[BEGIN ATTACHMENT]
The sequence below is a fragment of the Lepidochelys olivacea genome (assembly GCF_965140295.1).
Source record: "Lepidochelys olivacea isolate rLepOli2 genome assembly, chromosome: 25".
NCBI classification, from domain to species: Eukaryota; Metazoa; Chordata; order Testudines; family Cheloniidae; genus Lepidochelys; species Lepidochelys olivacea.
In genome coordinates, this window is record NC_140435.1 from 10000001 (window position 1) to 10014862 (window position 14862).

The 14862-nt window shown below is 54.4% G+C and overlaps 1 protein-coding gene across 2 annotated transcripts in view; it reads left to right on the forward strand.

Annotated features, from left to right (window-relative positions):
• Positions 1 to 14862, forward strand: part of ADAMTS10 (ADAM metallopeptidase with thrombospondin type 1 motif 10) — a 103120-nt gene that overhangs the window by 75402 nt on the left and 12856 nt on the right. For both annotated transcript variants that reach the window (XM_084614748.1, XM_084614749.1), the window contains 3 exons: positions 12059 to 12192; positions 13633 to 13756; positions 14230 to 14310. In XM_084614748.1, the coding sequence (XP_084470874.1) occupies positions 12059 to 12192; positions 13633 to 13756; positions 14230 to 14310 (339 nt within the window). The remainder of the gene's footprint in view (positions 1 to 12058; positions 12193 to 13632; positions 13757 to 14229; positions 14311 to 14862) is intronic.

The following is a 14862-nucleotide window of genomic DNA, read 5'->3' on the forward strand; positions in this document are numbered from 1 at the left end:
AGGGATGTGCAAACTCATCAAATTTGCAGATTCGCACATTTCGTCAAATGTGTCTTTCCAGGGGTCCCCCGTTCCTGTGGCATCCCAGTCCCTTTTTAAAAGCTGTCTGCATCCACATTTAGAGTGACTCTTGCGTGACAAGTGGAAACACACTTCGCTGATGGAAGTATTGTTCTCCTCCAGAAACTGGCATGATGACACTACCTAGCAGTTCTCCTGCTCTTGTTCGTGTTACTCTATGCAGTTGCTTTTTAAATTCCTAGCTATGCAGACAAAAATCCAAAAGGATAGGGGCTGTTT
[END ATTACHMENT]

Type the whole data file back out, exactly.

The sequence below is a fragment of the Lepidochelys olivacea genome (assembly GCF_965140295.1).
Source record: "Lepidochelys olivacea isolate rLepOli2 genome assembly, chromosome: 25".
NCBI classification, from domain to species: Eukaryota; Metazoa; Chordata; order Testudines; family Cheloniidae; genus Lepidochelys; species Lepidochelys olivacea.
In genome coordinates, this window is record NC_140435.1 from 10000001 (window position 1) to 10014862 (window position 14862).

The 14862-nt window shown below is 54.4% G+C and overlaps 1 protein-coding gene across 2 annotated transcripts in view; it reads left to right on the forward strand.

Annotated features, from left to right (window-relative positions):
• Positions 1 to 14862, forward strand: part of ADAMTS10 (ADAM metallopeptidase with thrombospondin type 1 motif 10) — a 103120-nt gene that overhangs the window by 75402 nt on the left and 12856 nt on the right. For both annotated transcript variants that reach the window (XM_084614748.1, XM_084614749.1), the window contains 3 exons: positions 12059 to 12192; positions 13633 to 13756; positions 14230 to 14310. In XM_084614748.1, the coding sequence (XP_084470874.1) occupies positions 12059 to 12192; positions 13633 to 13756; positions 14230 to 14310 (339 nt within the window). The remainder of the gene's footprint in view (positions 1 to 12058; positions 12193 to 13632; positions 13757 to 14229; positions 14311 to 14862) is intronic.

The following is a 14862-nucleotide window of genomic DNA, read 5'->3' on the forward strand; positions in this document are numbered from 1 at the left end:
AGGGATGTGCAAACTCATCAAATTTGCAGATTCGCACATTTCGTCAAATGTGTCTTTCCAGGGGTCCCCCGTTCCTGTGGCATCCCAGTCCCTTTTTAAAAGCTGTCTGCATCCACATTTAGAGTGACTCTTGCGTGACAAGTGGAAACACACTTCGCTGATGGAAGTATTGTTCTCCTCCAGAAACTGGCATGATGACACTACCTAGCAGTTCTCCTGCTCTTGTTCGTGTTACTCTATGCAGTTGCTTTTTAAATTCCTAGCTATGCAGACAAAAATCCAAAAGGATAGGGGCTGTTT